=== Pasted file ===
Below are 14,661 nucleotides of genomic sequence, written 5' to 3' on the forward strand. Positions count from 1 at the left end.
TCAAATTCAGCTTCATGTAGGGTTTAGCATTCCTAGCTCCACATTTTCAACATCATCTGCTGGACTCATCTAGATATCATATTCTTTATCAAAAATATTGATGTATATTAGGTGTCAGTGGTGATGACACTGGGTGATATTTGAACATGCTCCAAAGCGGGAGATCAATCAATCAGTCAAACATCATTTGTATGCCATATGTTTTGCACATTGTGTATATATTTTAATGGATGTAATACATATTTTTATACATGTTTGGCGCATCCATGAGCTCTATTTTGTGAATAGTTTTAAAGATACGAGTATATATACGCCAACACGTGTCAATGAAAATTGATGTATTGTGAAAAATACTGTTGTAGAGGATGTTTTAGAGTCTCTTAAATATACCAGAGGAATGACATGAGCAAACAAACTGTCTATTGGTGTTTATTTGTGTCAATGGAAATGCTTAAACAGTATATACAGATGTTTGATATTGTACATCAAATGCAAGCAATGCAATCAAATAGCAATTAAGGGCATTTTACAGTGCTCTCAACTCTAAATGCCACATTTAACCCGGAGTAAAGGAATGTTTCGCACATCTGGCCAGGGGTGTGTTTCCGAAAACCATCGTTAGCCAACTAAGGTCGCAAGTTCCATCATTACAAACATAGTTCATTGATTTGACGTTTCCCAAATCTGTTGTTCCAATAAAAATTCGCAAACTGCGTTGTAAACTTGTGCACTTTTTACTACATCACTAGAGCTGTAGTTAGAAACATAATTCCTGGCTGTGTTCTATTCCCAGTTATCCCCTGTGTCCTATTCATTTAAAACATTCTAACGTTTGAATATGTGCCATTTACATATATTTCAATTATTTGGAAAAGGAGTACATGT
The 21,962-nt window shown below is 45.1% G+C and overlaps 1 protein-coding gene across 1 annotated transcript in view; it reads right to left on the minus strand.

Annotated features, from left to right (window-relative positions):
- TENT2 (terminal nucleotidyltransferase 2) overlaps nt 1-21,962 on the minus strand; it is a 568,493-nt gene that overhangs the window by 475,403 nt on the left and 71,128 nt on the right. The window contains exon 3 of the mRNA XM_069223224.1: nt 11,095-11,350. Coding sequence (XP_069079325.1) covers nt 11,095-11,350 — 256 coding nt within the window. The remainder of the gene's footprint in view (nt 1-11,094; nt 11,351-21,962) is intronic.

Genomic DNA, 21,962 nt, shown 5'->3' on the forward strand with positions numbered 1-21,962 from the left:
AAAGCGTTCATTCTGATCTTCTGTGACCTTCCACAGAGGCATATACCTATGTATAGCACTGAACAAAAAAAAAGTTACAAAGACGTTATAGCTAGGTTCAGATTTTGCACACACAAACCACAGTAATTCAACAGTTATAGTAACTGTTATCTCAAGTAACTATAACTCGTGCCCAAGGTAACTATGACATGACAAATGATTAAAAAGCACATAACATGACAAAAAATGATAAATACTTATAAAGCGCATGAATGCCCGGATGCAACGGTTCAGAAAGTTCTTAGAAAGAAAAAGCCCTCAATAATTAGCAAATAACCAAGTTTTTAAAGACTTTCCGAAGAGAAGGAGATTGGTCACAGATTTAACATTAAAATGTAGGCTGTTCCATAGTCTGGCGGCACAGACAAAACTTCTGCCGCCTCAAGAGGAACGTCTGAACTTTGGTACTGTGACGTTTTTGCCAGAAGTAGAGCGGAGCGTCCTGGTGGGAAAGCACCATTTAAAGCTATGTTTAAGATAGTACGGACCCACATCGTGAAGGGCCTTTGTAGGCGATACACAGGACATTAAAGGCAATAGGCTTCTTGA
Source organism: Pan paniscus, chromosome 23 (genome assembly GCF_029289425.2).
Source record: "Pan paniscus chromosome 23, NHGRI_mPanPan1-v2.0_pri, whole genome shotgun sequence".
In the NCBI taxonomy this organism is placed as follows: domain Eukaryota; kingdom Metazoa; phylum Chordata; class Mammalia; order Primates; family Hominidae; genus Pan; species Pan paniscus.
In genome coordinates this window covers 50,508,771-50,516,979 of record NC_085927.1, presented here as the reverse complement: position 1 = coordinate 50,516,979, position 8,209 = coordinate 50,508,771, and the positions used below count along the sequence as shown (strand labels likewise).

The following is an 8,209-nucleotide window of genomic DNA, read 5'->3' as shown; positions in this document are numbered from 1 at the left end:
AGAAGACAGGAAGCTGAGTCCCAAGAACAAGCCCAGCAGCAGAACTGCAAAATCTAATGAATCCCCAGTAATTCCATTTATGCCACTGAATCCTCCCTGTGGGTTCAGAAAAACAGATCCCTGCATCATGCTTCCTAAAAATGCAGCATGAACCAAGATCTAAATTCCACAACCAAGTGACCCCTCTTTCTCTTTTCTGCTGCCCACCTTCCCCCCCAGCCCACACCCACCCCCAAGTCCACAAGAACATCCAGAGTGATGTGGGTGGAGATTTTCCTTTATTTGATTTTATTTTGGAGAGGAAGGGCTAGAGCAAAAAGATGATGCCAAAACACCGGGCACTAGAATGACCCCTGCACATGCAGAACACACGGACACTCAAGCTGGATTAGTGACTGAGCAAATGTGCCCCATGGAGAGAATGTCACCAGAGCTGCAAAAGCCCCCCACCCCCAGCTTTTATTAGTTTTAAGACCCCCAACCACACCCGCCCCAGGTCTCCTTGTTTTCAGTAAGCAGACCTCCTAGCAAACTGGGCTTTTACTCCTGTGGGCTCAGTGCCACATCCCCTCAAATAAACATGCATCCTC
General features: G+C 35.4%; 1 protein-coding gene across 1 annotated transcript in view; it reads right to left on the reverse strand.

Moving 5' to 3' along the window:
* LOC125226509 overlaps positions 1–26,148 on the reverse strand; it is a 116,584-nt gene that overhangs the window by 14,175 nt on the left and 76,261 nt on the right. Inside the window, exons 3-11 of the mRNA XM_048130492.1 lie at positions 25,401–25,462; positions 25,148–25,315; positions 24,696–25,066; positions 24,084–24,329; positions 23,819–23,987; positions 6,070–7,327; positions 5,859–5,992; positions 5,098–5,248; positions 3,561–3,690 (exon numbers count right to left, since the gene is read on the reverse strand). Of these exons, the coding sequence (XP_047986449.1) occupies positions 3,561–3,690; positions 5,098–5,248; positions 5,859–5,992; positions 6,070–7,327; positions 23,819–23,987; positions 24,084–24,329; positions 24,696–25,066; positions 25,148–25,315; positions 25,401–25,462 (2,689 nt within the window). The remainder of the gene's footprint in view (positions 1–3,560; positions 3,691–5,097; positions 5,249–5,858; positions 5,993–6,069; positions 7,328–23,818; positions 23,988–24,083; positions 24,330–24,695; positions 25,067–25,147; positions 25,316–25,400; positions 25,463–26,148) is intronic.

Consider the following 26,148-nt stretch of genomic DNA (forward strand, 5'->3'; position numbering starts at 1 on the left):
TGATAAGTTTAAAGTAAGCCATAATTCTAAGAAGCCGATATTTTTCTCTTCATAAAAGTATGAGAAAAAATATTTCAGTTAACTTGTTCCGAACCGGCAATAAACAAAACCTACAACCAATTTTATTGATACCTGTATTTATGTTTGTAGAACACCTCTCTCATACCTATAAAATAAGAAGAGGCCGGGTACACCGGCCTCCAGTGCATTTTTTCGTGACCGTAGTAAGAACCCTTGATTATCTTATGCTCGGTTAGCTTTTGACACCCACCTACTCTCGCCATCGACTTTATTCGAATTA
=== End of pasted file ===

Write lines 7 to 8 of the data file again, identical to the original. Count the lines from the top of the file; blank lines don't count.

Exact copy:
AAAGCGTTCATTCTGATCTTCTGTGACCTTCCACAGAGGCATATACCTATGTATAGCACTGAACAAAAAAAAAGTTACAAAGACGTTATAGCTAGGTTCAGATTTTGCACACACAAACCACAGTAATTCAACAGTTATAGTAACTGTTATCTCAAGTAACTATAACTCGTGCCCAAGGTAACTATGACATGACAAATGATTAAAAAGCACATAACATGACAAAAAATGATAAATACTTATAAAGCGCATGAATGCCCGGATGCAACGGTTCAGAAAGTTCTTAGAAAGAAAAAGCCCTCAATAATTAGCAAATAACCAAGTTTTTAAAGACTTTCCGAAGAGAAGGAGATTGGTCACAGATTTAACATTAAAATGTAGGCTGTTCCATAGTCTGGCGGCACAGACAAAACTTCTGCCGCCTCAAGAGGAACGTCTGAACTTTGGTACTGTGACGTTTTTGCCAGAAGTAGAGCGGAGCGTCCTGGTGGGAAAGCACCATTTAAAGCTATGTTTAAGATAGTACGGACCCACATCGTGAAGGGCCTTTGTAGGCGATACACAGGACATTAAAGGCAATAGGCTTCTTGA
Source organism: Pan paniscus, chromosome 23 (genome assembly GCF_029289425.2).